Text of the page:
This is a very migratory bird from Scandinavia and across to Siberia, and is only here in the winter months – though a tiny number sometimes stay through the summer period and have even been known to breed. They can be found in beech woodlands and near to other wooded areas, and often visit gardens in search of food in mixed flocks with chaffinches. Unusually for a finch – or indeed songbirds more generally – the brambling significantly changes plumage through the seasons of the year. In the winter the male bird has a streaked head, orange breast plumage and a white rump, in the spring the males head becomes much darker in colour with a rich orangey red colour on his wings and breast. The females are not so bright and cheerful in colour, though have similar patterns in their plumage to the male.

Video footage of Bramblings

Brambling nesting and breeding habits

Hardly ever in the UK, but in Scandinavia and Siberia it breeds in taiga forests, birch woods and sub-Arctic birch scrub. The nest is normally in the fork of a tree, and is a neat cup similar to that of a chaffinch but a little bigger. One clutch of 5-7 eggs is laid.

Brambling history and population trends

The species has gone through a moderate population decline in the last 30 years or, but the number of birds is still huge and is estimated to be between up to 66 million in Europe alone.

Behaviour traits of Bramblings

Bramblings are highly gregarious outside of the breeding season, and form flocks of many thousands of birds on migration. Once in the UK flocks are typically smaller and will often be mixed with chaffinches.

Brambling diet and food

In their breeding range the main food is insects and caterpillars, and in the UK in winter includes seeds, berries and beechmast. In gardens, Bramblings will readily take to food put out for them and will even go onto hanging seed feeders. However, they’re more likely to feed on food which is on the ground, a table or ground feeder, with favourite foods including sunflower hearts and Premium Finch Mix.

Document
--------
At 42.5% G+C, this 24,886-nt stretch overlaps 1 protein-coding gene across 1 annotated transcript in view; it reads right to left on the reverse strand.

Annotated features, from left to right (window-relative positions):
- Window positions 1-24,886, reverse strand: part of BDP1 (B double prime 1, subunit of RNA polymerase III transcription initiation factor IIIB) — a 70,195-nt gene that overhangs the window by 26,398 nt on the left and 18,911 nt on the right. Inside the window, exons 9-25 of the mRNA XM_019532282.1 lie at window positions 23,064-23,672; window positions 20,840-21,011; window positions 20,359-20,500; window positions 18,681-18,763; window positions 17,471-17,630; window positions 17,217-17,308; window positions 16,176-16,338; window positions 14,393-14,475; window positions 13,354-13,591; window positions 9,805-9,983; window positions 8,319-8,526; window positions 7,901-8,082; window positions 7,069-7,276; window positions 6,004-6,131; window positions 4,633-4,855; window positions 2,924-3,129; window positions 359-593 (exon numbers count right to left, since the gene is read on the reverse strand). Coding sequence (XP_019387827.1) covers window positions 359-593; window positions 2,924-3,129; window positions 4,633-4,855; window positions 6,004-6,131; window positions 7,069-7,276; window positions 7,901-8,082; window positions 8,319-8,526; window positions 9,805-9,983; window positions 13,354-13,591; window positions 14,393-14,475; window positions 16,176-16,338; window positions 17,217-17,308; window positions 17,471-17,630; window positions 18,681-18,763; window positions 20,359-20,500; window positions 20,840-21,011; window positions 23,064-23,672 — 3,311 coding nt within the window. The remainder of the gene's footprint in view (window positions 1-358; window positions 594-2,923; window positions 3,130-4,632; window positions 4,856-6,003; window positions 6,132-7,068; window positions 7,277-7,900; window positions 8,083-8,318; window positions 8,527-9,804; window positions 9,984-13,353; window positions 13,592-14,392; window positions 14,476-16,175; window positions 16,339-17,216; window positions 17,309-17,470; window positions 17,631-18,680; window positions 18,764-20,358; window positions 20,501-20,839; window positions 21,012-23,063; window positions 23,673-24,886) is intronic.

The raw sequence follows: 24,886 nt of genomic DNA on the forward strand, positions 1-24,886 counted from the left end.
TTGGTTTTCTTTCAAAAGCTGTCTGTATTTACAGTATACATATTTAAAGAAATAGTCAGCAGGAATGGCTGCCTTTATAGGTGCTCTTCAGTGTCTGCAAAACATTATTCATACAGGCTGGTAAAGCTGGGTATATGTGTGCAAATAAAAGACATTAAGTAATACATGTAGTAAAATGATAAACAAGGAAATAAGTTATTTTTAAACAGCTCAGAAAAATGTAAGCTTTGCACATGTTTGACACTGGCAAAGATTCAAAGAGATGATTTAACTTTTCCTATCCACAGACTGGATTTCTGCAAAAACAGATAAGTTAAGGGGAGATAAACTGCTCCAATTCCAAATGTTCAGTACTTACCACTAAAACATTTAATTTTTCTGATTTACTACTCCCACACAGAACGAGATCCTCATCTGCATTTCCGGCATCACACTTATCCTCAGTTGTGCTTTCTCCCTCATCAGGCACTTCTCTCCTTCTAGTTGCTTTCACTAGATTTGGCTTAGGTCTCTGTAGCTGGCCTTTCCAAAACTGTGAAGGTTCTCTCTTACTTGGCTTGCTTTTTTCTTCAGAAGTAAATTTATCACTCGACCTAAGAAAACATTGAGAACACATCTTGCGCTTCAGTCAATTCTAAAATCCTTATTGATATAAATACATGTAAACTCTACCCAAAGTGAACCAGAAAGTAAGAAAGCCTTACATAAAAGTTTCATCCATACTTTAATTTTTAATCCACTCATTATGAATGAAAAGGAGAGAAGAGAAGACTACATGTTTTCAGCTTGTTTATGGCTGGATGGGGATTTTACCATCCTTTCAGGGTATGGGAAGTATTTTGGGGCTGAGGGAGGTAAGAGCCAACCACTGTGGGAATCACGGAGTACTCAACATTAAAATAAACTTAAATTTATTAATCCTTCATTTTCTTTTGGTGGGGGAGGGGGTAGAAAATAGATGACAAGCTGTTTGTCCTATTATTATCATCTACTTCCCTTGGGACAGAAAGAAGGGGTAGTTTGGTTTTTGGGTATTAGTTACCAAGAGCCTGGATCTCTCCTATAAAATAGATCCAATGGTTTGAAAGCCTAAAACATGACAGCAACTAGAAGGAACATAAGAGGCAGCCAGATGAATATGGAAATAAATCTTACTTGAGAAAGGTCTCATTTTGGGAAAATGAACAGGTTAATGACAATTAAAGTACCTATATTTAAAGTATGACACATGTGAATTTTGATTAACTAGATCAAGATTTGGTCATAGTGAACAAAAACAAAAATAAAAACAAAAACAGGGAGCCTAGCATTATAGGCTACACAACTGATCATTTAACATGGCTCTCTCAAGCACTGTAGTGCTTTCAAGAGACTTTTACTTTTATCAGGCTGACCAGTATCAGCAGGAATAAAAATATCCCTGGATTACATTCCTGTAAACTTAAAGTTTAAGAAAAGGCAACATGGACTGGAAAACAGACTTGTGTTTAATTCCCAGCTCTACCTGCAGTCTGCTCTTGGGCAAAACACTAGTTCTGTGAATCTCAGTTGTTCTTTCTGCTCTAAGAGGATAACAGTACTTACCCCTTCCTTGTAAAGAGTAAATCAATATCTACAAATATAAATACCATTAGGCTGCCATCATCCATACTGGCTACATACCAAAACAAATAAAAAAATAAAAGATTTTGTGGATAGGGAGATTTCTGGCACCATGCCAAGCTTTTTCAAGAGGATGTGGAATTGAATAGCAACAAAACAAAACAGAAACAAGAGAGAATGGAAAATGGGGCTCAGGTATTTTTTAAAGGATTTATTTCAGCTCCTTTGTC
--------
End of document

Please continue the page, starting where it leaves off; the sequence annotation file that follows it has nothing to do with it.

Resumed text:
What should I feed Bramblings?

We recommend the following products to help attract migrant Bramblings to your garden in the winter months.

Bird Food

Premium Finch Mix
From £16.50
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(90 reviews)
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Premium Finch Mix
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(90 reviews)
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High Energy Mix
From £15.80
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(159 reviews)
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High Energy Mix
From £15.80
100%
(159 reviews)
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Sunflower Hearts
From £11.80
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(955 reviews)
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Sunflower Hearts
From £11.80
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(955 reviews)
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Ultimate Energy Mix with Mealworms
From £21.80
100%
(165 reviews)
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Ultimate Energy Mix with Mealworms
From £21.80
100%
(165 reviews)
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Frequently Asked Questions

What kind of bird is a Brambling?

Bramblings are members of the finch family and are a similar size to a Chaffinch – a species they often flock with.

What is the difference between a Chaffinch and a Brambling?

Bramblings and Chaffinches do share some visual similarities, but overall the plumage is sufficiently different for the two to be distinguished fairly easily – both male and female. To see these differences, have a look at the Chaffinch page in this bird library as well.

Where can I see Brambling in the UK?

As Bramblings are a winter migrant to the UK from northern mainland Europe and will seek out food wherever they can, they can be found almost anywhere with the exception of more mountainous areas (e.g. Scottish Highlands). Bramblings can be attracted to gardens with the right food, with black sunflower seeds and sunflower hearts being ideal.

Which family of birds does the UK native Brambling belong to?

Bramblings belong to the finch family.

Is a Brambling rare?

The number of Bramblings that come to our shores each winter varies hugely and is dependent on factors such as weather and their breeding success that previous spring, with a typical minimum of 45,000 birds but van be up to 1.8m in boom years. In this respect, Brambling are certainly not rare when very high numbers come to the UK, but will be relatively scarce, and therefore harder to find, when far fewer do.